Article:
• The SMR under construction in Argentina is seven years behind schedule; the cost exceeds A$1 billion for a plant with the capacity of two large wind turbines; and the current cost estimate is 23 times higher than preliminary estimates.
  • Russia’s floating nuclear plant ‒ said to be the only operating SMR in the world ‒ was nine years behind schedule, more than six times over budget, and the electricity it produces is estimated to cost an exorbitant A$284 / megawatt-hour (MWh).
  • The high-temperature gas-cooled SMR in China is eight years behind schedule, plans for additional reactors at the same site have been dropped, the cost is 2‒3 times higher than initial estimates, and hopes that the reactor could produce cheaper electricity than large nuclear reactors have been dashed.
  • China recently began construction of an SMR based on conventional light-water reactor technology. According to China National Nuclear Corporation, construction costs per kilowatt (kW) will be twice the cost of large reactors, and the levelised cost of electricity will be 50% higher than large reactors.
    • Russia recently began construction of an SMR based on fast reactor technology. Construction was expected to be complete in 2020, but didn’t even begin until 2021. The construction cost estimate has increased by a factor of 2.4.Sections of the nuclear industry ‒ and some outside the industry ‒ claim that SMRs have a bright future. Those claims have no factual or logical basis. Everything that is promising about SMRs belongs in the never-never; everything in the real-world is expensive and over-budget, slow and behind schedule. Moreover, there are disturbing, multifaceted connections between SMR projects and nuclear weapons proliferation, and between SMRs and fossil fuel mining.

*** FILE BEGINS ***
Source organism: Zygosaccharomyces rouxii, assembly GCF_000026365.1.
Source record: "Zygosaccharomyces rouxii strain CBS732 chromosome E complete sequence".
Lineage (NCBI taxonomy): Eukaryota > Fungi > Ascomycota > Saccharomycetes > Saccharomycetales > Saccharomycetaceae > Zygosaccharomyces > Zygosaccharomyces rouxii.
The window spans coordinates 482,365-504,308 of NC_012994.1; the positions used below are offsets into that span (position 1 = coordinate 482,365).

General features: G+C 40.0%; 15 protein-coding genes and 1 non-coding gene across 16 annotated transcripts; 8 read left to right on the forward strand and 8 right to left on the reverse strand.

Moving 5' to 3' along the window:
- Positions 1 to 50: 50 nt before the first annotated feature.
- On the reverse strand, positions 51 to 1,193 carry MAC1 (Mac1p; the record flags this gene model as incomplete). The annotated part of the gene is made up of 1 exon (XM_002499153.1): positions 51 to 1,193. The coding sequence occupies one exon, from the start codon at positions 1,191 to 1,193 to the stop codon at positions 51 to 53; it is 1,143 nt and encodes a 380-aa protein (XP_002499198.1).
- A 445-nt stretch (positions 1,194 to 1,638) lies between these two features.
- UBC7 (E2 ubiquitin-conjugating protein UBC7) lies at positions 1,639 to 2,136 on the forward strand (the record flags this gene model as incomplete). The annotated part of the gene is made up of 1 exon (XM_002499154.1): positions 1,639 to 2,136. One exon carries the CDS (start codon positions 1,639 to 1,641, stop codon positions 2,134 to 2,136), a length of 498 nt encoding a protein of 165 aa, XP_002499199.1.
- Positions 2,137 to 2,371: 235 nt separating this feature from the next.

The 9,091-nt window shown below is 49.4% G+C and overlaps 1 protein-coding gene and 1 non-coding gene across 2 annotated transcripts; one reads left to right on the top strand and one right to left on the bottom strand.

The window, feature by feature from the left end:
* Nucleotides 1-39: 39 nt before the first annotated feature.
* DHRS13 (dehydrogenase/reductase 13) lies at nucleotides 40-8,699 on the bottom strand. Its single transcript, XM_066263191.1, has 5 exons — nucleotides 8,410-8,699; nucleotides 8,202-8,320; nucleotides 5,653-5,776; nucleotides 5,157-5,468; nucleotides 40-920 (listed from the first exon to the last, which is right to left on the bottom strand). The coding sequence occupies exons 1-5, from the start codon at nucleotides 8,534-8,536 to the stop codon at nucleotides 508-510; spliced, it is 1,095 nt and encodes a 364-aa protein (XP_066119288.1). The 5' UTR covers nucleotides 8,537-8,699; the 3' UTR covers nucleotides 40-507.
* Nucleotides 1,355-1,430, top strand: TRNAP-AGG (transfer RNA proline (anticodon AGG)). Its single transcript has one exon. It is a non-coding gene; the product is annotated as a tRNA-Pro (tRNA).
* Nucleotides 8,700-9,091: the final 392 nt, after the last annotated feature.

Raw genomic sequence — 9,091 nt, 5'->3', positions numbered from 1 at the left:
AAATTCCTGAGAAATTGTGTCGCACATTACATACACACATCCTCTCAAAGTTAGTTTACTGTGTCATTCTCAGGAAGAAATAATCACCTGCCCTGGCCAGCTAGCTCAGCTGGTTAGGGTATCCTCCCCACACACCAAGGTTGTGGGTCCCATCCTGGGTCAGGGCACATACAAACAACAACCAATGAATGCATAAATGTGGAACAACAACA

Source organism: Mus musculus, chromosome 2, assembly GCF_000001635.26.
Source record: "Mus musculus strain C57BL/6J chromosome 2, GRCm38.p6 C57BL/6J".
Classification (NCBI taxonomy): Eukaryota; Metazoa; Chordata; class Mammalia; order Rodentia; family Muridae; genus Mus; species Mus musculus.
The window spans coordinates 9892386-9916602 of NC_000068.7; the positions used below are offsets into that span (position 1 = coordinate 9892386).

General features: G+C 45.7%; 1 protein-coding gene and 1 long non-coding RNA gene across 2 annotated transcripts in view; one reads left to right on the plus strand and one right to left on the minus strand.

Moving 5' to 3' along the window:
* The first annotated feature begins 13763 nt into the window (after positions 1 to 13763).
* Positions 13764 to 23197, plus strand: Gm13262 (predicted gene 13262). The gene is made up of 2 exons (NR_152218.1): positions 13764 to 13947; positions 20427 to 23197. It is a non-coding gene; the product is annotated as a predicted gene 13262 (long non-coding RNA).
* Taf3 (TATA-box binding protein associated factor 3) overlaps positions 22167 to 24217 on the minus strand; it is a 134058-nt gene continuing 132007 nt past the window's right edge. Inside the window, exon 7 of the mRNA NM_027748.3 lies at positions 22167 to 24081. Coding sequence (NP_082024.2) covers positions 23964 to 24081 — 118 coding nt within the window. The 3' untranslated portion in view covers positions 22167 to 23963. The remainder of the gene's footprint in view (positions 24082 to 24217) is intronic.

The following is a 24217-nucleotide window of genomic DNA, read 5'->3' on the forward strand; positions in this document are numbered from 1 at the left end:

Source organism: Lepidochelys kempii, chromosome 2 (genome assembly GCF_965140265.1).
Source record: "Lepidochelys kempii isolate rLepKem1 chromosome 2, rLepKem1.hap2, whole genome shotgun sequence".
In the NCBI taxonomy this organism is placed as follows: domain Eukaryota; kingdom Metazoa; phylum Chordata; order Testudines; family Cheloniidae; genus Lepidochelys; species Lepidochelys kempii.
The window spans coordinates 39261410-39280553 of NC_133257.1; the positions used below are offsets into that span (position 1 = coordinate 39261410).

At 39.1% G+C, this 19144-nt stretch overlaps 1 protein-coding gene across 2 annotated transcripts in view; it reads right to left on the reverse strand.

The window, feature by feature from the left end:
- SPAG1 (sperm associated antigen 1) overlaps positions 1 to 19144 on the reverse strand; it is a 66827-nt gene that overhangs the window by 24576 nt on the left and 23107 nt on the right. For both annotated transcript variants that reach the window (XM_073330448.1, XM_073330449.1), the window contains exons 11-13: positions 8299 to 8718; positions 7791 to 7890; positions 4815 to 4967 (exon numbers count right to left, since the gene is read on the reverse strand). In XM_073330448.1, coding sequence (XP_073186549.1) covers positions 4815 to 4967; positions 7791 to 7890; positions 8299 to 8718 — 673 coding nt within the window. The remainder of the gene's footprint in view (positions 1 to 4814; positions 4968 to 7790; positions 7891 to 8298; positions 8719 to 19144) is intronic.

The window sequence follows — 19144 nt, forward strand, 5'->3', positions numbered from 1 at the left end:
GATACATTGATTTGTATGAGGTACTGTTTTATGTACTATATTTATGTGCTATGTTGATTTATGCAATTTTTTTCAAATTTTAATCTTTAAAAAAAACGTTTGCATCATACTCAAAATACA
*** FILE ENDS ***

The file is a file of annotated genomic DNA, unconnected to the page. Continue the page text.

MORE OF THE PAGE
• Nuclear power ‒ large or small ‒ has become far more expensive than renewables and the gap widens every year. Research by the CSIRO and the Australian Energy Market Operator demonstrates that nuclear power is far more expensive than renewables plus backup power in the Australian context. Research by the same organisations demonstrates that nuclear power is far more expensive than renewables plus integration costs (transmission, storage and synchronous condensers).
  • Support for nuclear power in Australia has no logical or rational basis. The persistence of that support can be attributed to several factors:
    • Ignorance.
    • Commercial interests (direct nuclear interests as well as indirect interests ‒ Australian economist Prof. John Quiggin notes that “in practice, support for nuclear power in Australia is support for coal).
    • Ideological ‘culture wars’. Former prime minister Malcolm Turnbull describes nuclear power as the “loopy current fad … which is the current weapon of mass distraction for the backbench.”
    All three reasons may partially explain the Minerals Council of Australia’s ongoing disinformation campaign regarding nuclear power, discussed in section 4.